Thousands of users of the extramarital affair website Ashley Madison paid to have their personal data deleted — only to have that data retained, stolen by hackers, and posted online. Our lawyers are pursuing a class action lawsuit against the website’s parent company, Avid Life Media (ALM).
UPDATE: 10 Gigs of Ashley Madison User Data Dumped on Dark Web
August 19, 2015 — Hackers have dumped 9.7-gigabytes of data from 32 million Ashley Madison users on the dark web, including account information (log-in, name, address, and phone number), descriptions of what members were seeking, encrypted passwords, and credit card / payment transaction details for seven years dating back to 2007. No credit card numbers were released, but names, addresses, email addresses, and transaction amounts linked to those numbers were released. Click here to read more.
What is Ashley Madison?
Ashley Madison is a niche dating site for married adults who want discreet extramarital affairs, with the slogan “Life is short. Have an affair.” Ashley Madison boasts 37 million users worldwide and has been online since 2001.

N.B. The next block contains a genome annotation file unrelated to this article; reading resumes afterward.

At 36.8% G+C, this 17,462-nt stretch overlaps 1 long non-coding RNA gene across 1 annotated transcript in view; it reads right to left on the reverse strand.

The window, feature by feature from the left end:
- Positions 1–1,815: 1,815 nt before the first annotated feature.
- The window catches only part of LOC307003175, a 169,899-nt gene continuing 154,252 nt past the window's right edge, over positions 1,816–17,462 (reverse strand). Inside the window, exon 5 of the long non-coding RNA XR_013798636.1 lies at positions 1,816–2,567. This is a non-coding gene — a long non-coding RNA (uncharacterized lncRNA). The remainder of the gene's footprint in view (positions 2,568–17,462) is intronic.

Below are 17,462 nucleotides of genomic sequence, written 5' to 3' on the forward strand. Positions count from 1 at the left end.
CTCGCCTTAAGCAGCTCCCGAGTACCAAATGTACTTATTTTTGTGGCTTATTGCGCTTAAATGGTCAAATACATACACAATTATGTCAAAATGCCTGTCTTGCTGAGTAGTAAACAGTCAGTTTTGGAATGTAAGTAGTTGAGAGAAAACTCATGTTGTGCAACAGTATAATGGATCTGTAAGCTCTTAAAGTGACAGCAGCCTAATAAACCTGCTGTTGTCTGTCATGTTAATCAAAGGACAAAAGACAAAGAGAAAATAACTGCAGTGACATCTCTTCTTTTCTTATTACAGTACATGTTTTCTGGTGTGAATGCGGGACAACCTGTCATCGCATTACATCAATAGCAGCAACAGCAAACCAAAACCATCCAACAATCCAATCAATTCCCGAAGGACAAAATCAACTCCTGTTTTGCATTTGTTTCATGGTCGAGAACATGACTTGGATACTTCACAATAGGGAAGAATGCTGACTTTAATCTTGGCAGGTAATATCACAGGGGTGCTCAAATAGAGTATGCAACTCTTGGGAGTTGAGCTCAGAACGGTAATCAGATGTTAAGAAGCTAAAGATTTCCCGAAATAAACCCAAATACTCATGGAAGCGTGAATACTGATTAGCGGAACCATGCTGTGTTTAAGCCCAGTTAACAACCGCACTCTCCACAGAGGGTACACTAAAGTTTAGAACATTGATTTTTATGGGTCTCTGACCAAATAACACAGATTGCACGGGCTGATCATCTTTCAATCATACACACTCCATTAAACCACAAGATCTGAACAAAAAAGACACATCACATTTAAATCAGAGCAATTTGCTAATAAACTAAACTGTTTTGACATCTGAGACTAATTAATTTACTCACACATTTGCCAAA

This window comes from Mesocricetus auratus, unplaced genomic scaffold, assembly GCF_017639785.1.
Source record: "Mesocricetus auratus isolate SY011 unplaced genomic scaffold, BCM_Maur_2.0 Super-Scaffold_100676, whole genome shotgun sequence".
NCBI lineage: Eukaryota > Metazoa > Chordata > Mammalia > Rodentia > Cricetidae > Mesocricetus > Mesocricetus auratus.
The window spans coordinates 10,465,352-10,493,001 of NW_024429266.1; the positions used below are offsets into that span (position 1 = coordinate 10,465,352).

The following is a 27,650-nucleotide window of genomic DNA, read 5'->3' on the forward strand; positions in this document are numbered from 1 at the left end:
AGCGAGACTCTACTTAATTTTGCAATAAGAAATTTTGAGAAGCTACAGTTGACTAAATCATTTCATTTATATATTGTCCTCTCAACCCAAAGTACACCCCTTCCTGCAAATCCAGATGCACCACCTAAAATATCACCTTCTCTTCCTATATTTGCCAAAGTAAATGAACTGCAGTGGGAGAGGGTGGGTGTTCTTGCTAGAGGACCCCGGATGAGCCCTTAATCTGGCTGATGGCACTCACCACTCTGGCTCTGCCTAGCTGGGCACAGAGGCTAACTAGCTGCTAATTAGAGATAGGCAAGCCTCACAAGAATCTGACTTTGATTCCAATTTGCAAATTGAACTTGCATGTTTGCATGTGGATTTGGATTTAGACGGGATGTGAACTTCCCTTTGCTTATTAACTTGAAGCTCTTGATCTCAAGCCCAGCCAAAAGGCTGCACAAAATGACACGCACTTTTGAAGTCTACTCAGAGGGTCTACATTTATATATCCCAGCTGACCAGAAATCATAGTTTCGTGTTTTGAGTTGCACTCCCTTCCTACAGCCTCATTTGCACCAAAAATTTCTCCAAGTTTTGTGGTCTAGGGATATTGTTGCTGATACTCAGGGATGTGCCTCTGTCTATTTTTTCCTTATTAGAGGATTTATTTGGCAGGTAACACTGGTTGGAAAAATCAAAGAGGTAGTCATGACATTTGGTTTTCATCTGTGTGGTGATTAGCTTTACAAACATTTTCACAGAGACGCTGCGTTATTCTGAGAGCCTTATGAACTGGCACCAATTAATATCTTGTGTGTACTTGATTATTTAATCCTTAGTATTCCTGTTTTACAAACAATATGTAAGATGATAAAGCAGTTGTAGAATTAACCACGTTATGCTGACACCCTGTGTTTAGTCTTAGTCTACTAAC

Was “Full Delete” a Lie?
Anyone can sign up for a free membership on Ashley Madison, but when they try to delete an account, they are directed to pay $20 for a “Full Delete.” After users pay the money, Ashley Madison did not actually delete the information — leaving full names and addresses vulnerable to hackers, according to Ars Technica.
Hackers Threaten to Release “Secret Sexual Fantasies” of Ashley Madison Users
In July 2015, a hacking group identified as “The Impact Team” compromised user databases, financial records, and other information from Ashley Madison.
After posting a few unlucky users’ data, the hackers threatened to post “secret sexual fantasies and matching credit card transactions, real names and addresses” unless Ashley Madison was taken offline.
According to the hackers:
“Full Delete netted ALM $1.7mm in revenue in 2014. It’s also a complete lie. Users almost always pay with credit card; their purchase details are not removed as promised, and include real name and address, which is of course the most important information the users want removed.”